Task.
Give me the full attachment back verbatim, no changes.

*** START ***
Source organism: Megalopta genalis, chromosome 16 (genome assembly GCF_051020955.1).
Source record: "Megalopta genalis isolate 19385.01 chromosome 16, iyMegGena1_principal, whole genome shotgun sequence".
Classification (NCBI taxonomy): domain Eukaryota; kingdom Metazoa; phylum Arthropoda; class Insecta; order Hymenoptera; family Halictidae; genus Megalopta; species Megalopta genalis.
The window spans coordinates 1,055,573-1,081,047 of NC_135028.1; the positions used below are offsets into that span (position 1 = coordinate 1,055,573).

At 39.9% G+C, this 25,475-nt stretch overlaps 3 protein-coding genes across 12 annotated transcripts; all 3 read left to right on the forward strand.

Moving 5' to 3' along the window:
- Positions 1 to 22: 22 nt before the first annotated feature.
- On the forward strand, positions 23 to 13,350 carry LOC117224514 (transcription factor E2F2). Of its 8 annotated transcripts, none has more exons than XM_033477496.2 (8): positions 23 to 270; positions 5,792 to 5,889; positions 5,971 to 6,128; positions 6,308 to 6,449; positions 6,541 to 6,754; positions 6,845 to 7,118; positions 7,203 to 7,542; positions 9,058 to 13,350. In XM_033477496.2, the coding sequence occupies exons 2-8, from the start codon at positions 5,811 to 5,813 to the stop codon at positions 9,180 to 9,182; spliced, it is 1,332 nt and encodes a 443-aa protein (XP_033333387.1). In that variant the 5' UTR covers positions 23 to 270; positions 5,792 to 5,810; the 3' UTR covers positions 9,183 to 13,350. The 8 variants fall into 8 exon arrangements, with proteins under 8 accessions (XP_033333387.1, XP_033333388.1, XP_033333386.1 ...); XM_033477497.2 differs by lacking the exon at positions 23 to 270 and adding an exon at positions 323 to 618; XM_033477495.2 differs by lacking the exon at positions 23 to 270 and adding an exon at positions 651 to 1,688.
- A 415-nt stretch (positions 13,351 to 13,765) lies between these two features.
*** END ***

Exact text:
Source organism: Megalopta genalis, chromosome 16 (genome assembly GCF_051020955.1).
Source record: "Megalopta genalis isolate 19385.01 chromosome 16, iyMegGena1_principal, whole genome shotgun sequence".
Classification (NCBI taxonomy): domain Eukaryota; kingdom Metazoa; phylum Arthropoda; class Insecta; order Hymenoptera; family Halictidae; genus Megalopta; species Megalopta genalis.
The window spans coordinates 1,055,573-1,081,047 of NC_135028.1; the positions used below are offsets into that span (position 1 = coordinate 1,055,573).

At 39.9% G+C, this 25,475-nt stretch overlaps 3 protein-coding genes across 12 annotated transcripts; all 3 read left to right on the forward strand.

Moving 5' to 3' along the window:
- Positions 1 to 22: 22 nt before the first annotated feature.
- On the forward strand, positions 23 to 13,350 carry LOC117224514 (transcription factor E2F2). Of its 8 annotated transcripts, none has more exons than XM_033477496.2 (8): positions 23 to 270; positions 5,792 to 5,889; positions 5,971 to 6,128; positions 6,308 to 6,449; positions 6,541 to 6,754; positions 6,845 to 7,118; positions 7,203 to 7,542; positions 9,058 to 13,350. In XM_033477496.2, the coding sequence occupies exons 2-8, from the start codon at positions 5,811 to 5,813 to the stop codon at positions 9,180 to 9,182; spliced, it is 1,332 nt and encodes a 443-aa protein (XP_033333387.1). In that variant the 5' UTR covers positions 23 to 270; positions 5,792 to 5,810; the 3' UTR covers positions 9,183 to 13,350. The 8 variants fall into 8 exon arrangements, with proteins under 8 accessions (XP_033333387.1, XP_033333388.1, XP_033333386.1 ...); XM_033477497.2 differs by lacking the exon at positions 23 to 270 and adding an exon at positions 323 to 618; XM_033477495.2 differs by lacking the exon at positions 23 to 270 and adding an exon at positions 651 to 1,688.
- A 415-nt stretch (positions 13,351 to 13,765) lies between these two features.